But that was the result of showing up and working because I knew I had to- and I had someone holding me to it. The marathon was different. No one made me. No one really cared, and no one would have blamed me if, halfway through the training, I had decided that I was just too busy, or that I just didn't really want to do it. No one had any expectations about it, and I would have let down no one by calling it quits. I mean, don't we all have friends who have started training for marathons and triathlons and 1/2 marathons but, once they realize what it takes to actually do it, decide that happy hour is a much more immediately rewarding way to spend the afternoon after work?

But for some reason I stuck to it. I would measure out my runs in the car, sometimes stashing a Gatorade or Powerbar or GU behind a bush at the library so I could have some mid-run sustenance. I also ran at Santa Monica College when I didn't have the time to plan out a surface-street workout. On those tedious days I would pass my nutritional stockpile over and over and over, and I had rubber bands that I would wear on my wrists, transferring one from the left to the right every four laps- that's how I kept track of the mileage on those mind-numbing days.

I planned on a 3:42- that would be a pace of 8:30 per mile, which seemed quite attainable at the time, as I was running many, many miles in training faster than that. But I thought I was being prudent and conservative, and so 3:42 stood as my target time. I was sure I could do it.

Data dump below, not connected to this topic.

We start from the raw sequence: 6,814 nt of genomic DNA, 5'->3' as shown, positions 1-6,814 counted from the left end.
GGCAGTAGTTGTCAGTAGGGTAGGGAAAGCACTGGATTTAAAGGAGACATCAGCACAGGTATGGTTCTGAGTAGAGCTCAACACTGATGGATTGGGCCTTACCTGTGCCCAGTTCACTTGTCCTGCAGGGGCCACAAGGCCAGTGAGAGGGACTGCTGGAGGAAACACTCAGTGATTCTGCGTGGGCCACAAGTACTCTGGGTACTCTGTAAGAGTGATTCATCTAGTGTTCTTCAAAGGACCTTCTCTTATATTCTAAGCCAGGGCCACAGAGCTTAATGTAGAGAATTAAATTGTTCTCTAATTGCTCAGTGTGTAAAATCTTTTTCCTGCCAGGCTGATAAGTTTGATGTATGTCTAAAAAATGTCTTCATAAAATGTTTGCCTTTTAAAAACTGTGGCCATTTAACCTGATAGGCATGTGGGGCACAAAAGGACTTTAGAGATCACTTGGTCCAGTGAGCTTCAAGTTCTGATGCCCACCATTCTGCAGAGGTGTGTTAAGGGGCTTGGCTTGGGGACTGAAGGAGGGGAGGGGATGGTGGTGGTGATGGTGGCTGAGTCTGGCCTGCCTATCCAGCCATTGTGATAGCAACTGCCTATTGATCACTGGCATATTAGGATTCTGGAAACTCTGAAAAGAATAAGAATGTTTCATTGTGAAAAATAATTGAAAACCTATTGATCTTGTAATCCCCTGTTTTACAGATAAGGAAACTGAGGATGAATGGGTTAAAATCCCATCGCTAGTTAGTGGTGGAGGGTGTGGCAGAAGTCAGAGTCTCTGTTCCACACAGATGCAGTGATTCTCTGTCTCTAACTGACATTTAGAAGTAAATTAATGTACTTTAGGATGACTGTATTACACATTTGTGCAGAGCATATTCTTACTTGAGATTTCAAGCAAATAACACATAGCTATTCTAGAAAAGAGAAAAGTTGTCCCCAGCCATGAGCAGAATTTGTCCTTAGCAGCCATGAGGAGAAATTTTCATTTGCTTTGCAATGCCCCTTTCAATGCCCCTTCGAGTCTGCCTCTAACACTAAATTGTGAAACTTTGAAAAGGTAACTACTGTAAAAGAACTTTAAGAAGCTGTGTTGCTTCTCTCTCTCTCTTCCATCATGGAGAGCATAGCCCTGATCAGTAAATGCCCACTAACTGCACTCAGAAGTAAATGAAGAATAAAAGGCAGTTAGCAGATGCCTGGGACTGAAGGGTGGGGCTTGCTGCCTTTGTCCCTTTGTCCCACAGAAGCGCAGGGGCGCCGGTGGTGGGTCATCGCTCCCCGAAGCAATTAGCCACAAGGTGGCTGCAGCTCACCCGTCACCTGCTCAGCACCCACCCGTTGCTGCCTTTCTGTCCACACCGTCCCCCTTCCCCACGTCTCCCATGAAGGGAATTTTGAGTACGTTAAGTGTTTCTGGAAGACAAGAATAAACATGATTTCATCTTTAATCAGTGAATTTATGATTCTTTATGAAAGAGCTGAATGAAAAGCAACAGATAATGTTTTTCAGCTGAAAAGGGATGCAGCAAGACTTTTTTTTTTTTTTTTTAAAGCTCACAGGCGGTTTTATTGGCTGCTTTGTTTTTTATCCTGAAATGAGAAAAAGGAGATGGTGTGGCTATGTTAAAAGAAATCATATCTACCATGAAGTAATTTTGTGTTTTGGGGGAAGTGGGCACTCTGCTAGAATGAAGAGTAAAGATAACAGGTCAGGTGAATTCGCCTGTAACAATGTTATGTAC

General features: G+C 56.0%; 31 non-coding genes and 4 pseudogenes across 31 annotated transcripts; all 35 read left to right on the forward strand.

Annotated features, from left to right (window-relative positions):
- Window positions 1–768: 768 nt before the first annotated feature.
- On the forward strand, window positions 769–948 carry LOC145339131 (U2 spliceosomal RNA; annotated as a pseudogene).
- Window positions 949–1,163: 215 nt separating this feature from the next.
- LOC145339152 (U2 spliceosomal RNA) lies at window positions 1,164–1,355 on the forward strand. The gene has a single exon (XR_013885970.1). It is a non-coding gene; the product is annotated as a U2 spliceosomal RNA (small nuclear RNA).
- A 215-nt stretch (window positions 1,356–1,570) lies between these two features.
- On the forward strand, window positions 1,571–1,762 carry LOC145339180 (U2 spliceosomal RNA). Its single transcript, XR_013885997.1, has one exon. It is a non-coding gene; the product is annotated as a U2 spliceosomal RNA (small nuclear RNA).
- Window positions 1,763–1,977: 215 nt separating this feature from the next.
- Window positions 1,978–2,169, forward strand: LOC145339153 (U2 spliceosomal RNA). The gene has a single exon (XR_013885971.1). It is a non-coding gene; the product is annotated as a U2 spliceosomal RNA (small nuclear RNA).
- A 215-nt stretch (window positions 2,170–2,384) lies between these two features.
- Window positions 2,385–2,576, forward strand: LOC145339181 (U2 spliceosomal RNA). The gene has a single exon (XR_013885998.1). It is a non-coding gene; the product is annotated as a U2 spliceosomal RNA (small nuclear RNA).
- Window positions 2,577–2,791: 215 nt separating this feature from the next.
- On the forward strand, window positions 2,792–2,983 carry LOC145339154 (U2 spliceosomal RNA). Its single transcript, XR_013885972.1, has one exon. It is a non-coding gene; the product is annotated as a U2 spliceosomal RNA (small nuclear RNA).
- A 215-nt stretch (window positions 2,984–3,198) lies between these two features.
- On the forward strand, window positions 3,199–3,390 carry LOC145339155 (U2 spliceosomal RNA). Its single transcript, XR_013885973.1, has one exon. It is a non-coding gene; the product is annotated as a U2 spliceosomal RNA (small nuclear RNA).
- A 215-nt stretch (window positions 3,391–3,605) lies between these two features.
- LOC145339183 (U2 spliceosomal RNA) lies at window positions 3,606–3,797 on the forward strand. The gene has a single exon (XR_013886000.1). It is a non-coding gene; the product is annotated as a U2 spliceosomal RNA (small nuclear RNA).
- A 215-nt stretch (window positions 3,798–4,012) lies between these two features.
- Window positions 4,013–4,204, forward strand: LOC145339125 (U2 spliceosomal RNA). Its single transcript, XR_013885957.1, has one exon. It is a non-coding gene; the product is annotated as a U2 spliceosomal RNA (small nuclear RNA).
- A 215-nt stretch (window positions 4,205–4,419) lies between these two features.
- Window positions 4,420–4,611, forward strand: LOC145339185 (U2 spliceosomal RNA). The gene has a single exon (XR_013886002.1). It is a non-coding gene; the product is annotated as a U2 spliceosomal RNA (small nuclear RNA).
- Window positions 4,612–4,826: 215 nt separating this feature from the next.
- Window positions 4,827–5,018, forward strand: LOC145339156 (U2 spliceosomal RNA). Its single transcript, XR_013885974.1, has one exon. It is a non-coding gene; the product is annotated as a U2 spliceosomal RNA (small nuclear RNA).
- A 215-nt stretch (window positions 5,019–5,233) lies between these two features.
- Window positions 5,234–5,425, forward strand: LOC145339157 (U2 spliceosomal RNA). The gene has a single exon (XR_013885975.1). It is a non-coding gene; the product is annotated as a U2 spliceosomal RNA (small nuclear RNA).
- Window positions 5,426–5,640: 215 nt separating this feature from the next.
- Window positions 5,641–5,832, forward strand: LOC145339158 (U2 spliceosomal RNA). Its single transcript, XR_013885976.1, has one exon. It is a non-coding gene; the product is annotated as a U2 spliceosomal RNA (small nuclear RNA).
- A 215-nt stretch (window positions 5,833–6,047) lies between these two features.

I had friends and family in town, and they took the subway around to watch me go by at different points in the race. The first ten miles I mowed down like they were nothing. I would check my watch every time I was approaching a new mile marker, and every time, as I passed under the big inflatable archway, I had several seconds, sometimes more, to spare. I was chugging along, doing great.

I realized I was slowing down when I saw the mile 19 marker ahead and looked at my watch- I had about ten seconds to get to it, and it was at least a hundred yards away. No problem, I was only a few seconds behind. Somewhere during the next mile, however, I looked down at my watch; I should be crossing under marker 20 right now.  I looked up; no marker on the horizon. I was practically crawling.

All of a sudden, I realized that those obnoxious stickers, t-shirts, etc. that say something to the effect of "The race starts at mile 20" were disturbingly, deeply true. I had heard that cliche many times before, but of course, only when you are really in the shit do cliches reveal themselves as entrenched, infallible wisdom. During my training, six miles was nothing; a jaunt, a warmup. And though six miles was no farther now, every step was agonizing, and I felt as if my hamstrings and my quads might cramp up at any moment. My biggest fear, though, was that I would be so laid up and crippled after finishing- or worse yet, not finishing- that I would be unable to get vertical for dinner that night. I had gone ahead and made a celebratory reservation at Fogo de Chao, and invited my parents and a whole bunch of my friends. I imagined them toasting me and my impressive finishing time and rising out of my chair- slowly of course- raising big glass of red wine back to them- and to myself, the conqueror.